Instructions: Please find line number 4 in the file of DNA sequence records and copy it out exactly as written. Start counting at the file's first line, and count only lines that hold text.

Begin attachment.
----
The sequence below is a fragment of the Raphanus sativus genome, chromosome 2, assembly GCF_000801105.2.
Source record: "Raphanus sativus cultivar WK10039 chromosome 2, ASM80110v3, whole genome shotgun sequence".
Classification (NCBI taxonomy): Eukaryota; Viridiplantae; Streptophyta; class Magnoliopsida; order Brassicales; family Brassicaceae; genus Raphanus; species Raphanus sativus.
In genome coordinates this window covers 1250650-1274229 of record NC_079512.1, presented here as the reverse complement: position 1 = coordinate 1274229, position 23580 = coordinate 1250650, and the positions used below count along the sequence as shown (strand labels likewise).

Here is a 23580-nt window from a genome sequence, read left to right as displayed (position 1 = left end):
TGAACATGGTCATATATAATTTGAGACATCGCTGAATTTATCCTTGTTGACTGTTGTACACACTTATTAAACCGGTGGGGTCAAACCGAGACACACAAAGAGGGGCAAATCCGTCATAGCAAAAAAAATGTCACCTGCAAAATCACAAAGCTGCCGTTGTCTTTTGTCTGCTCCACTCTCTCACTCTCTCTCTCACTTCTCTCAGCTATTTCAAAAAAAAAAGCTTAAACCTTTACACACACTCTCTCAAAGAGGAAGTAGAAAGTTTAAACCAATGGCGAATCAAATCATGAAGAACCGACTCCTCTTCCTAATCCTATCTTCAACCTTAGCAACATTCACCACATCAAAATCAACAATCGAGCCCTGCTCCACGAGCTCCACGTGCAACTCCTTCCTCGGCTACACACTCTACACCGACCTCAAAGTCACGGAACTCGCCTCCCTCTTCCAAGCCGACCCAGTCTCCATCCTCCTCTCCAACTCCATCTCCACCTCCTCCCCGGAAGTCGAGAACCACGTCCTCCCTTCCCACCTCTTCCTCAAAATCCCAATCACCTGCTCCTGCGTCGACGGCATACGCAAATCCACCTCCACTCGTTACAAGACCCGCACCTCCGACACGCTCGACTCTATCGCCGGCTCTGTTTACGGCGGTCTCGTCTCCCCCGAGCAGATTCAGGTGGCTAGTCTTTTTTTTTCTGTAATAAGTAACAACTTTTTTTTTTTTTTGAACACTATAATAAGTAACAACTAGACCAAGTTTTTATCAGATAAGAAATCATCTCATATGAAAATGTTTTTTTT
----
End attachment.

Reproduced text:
In genome coordinates this window covers 1250650-1274229 of record NC_079512.1, presented here as the reverse complement: position 1 = coordinate 1274229, position 23580 = coordinate 1250650, and the positions used below count along the sequence as shown (strand labels likewise).